Example: [Collected via e-mail, September 2009]
The guy wasn't even fazed when I told him I was with Virgin Media, allegedly you have to pay BT a percentage for line rental!
I asked the guy's name - the very 'English' John Peacock with a very 'African' accent - & phone number - 0800 0800 152.
Obviously the fella realized I wasn't believing his story, so offered to demonstrate that he was from BT. I asked how & he told me to hang up & try phoning someone - he would
AND HE DID !! My phone was dead - no engaged tone, nothing - until he phoned me again.
Very pleased with himself, he asked if that was enough proof that he was with BT. I asked how the payment was to be made; he said credit card, there & then.
I said that I didn't know how he'd done it, but I had absolutely no intention of paying him, I didn't believe his name or that he worked for BT.
He hung up.
Did 1471 & phoned his fictitious 0800 number - not recognised.
I phoned the police to let them know, I wasn't the first! It's only just started apparently but it is escalating.
Their advice was to let as many people know by word of mouth of this scam. The fact that the phone does go off would probably convince some people it's real, so please let as many friends & family aware of this.
Origins: This e-mailed alert about a scam running in the U.K. began appearing in inboxes in September 2009. In February 2009 police in Tenby, Wales, were cautioning area residents about the same fraud being run there by scammers who demanded the immediate payment of £10 in order to clear arrears on the phone accounts of the unsuspecting phone customers they called. "People are told that if they don't pay straight away, they will be cut off, and the caller is then asked for their bank or credit card details," explained a police spokesman. "Sometimes, the scammer terminates the call
As the BBC reported in mid-September 2009, "[T]his type of phone scam has been happening all over the country. Last weekend a number of elderly people in Suffolk fell victim to the scam; there have also been cases in the past year all over England and Wales."
The Suffolk Constabulary cited instances of, and issued a warning about, this type of fraud in September 2009:
Officers received three calls on Sunday 13 September . Each reported contact by a man who claimed to work for BT who had managed to get card details out of the person he had called.
Among them was a woman in her 70s from Stowupland who received a call at 8am from a man who said she had an outstanding phone bill and that she would be cut off if she didn't pay immediately.
She gave credit card details but then became suspicious and asked him to call a relative. The man called the relative and became very persistent trying to get further card details.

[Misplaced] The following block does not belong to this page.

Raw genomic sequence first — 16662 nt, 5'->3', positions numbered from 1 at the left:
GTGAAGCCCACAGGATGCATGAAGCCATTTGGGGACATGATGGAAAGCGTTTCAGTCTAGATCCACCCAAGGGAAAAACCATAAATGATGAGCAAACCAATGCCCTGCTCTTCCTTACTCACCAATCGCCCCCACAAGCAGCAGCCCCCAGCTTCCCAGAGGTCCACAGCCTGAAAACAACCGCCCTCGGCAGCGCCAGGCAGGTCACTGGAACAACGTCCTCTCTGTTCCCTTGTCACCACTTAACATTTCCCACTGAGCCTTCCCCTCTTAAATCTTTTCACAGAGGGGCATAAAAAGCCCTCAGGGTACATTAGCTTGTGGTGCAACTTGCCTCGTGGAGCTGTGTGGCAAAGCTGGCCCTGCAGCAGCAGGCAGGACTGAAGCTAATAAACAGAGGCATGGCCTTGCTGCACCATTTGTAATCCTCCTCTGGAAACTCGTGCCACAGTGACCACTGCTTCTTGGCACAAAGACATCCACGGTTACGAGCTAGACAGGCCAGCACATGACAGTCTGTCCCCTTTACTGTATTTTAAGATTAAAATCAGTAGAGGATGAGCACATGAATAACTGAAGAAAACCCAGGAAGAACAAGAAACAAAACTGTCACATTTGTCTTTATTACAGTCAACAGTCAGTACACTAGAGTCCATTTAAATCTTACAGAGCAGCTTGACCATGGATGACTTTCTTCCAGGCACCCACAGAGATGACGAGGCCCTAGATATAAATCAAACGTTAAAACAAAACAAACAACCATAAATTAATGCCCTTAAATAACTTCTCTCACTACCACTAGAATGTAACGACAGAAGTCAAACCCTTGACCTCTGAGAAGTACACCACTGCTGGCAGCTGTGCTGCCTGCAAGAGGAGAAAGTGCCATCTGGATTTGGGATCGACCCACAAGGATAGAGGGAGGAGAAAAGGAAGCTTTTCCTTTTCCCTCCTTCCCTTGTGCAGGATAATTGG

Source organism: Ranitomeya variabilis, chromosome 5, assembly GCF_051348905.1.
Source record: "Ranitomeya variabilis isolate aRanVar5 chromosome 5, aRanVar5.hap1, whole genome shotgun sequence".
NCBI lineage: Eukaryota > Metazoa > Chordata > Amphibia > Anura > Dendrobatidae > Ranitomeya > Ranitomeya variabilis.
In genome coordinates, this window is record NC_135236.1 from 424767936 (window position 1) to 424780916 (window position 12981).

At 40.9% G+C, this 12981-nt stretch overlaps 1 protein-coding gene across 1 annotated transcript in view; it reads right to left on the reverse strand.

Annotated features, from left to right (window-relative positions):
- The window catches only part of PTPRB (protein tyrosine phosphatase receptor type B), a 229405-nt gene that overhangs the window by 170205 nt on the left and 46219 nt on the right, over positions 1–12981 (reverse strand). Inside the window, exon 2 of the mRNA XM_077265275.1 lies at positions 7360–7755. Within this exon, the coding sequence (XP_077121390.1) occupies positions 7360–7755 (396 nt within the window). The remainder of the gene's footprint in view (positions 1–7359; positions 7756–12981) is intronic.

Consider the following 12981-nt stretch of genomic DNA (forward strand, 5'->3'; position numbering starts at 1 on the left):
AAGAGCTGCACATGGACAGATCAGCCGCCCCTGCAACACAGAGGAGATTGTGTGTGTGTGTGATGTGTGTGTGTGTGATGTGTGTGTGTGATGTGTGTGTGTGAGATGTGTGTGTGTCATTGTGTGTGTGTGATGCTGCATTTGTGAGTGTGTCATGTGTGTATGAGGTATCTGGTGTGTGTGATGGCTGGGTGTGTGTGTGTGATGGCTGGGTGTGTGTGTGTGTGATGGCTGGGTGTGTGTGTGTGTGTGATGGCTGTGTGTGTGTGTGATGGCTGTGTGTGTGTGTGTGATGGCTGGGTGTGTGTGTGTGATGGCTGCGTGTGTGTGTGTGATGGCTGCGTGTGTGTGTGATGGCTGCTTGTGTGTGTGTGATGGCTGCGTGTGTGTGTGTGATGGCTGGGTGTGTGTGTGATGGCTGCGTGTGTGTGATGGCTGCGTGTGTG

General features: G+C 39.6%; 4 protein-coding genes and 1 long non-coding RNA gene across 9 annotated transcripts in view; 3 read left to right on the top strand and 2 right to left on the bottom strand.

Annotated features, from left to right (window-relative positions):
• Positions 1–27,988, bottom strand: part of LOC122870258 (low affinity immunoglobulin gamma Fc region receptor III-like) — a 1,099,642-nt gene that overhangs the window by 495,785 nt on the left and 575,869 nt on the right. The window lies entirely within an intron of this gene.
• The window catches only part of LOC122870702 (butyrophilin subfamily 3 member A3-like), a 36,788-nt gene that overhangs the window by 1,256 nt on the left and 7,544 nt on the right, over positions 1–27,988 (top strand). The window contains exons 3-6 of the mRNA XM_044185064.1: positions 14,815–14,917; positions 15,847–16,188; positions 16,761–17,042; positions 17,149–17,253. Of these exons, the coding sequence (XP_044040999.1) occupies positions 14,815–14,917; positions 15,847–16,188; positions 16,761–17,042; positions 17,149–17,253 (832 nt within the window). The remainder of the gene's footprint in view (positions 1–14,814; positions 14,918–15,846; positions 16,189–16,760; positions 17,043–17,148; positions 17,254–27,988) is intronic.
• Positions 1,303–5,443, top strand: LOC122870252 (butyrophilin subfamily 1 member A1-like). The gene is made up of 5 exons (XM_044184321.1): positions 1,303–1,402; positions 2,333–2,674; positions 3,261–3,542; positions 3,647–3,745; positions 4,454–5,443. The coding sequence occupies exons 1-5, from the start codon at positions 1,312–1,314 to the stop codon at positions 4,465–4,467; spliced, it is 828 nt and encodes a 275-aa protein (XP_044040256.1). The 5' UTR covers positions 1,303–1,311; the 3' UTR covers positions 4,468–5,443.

The relative was not fooled and contacted BT direct who said they would not contact people in this manner.
The other calls followed a similar pattern and in one case several withdrawals had been made on a card before it was cancelled.
In each case the caller had asked for key personal information including date of birth as well as card details.
The warning's underlying message about not giving in to pressure from unknown persons who claim to be representatives of various business entities that are about to cut off service unless payment of an "overdue" amount is immediately forked over is valid. Scam artists make their living by convincing the unwary to part with cash, and to that end they tell a variety of lies. As with many other cons, the impetus that gets potential pigeons to open their wallets to the ill-intentioned is a fear of the consequences of non-compliance, in this case the sudden cessation of a needed
Those who receive such calls should both refuse to be bullied into acting on the spur of the moment and attempt to glean as much information as possible from the caller, then terminate the conversation and place a phone call to the actual business entity supposedly threatening termination of service. By placing the call yourself (to a number you actually look up, as opposed to one provided by the caller), you can be sure you are talking to the right people. If there is a valid matter of dispute over your account, you will quickly find out about it during that exchange.
As to how a scammer (pretending to be a British Telecom worker or otherwise) could make it appear he had terminated phone service to a land line, that might have been effected by his staying on the line after his putative victim had hung up. By muting the phone at his end, the scammer could make his victim hear nothing but dead line after lifting the receiver in an attempt to place an outgoing call. The scammer, however, would hear his victim quite clearly and thus would know when he finally gave up trying to dial out, at which point the scammer would hang up and call again, seemingly having proven his bona fides.
Barbara "trick answer" Mikkelson
Last updated: 14 October 2009
BBC News. 18 September 2009. Trotter, Jean. "Warning Over Phone Scam." Brighouse Echo. 15 December 2006. Western Telegraph. "Police Warn of Fake 'BT' Phone Scam." 23 February 2009.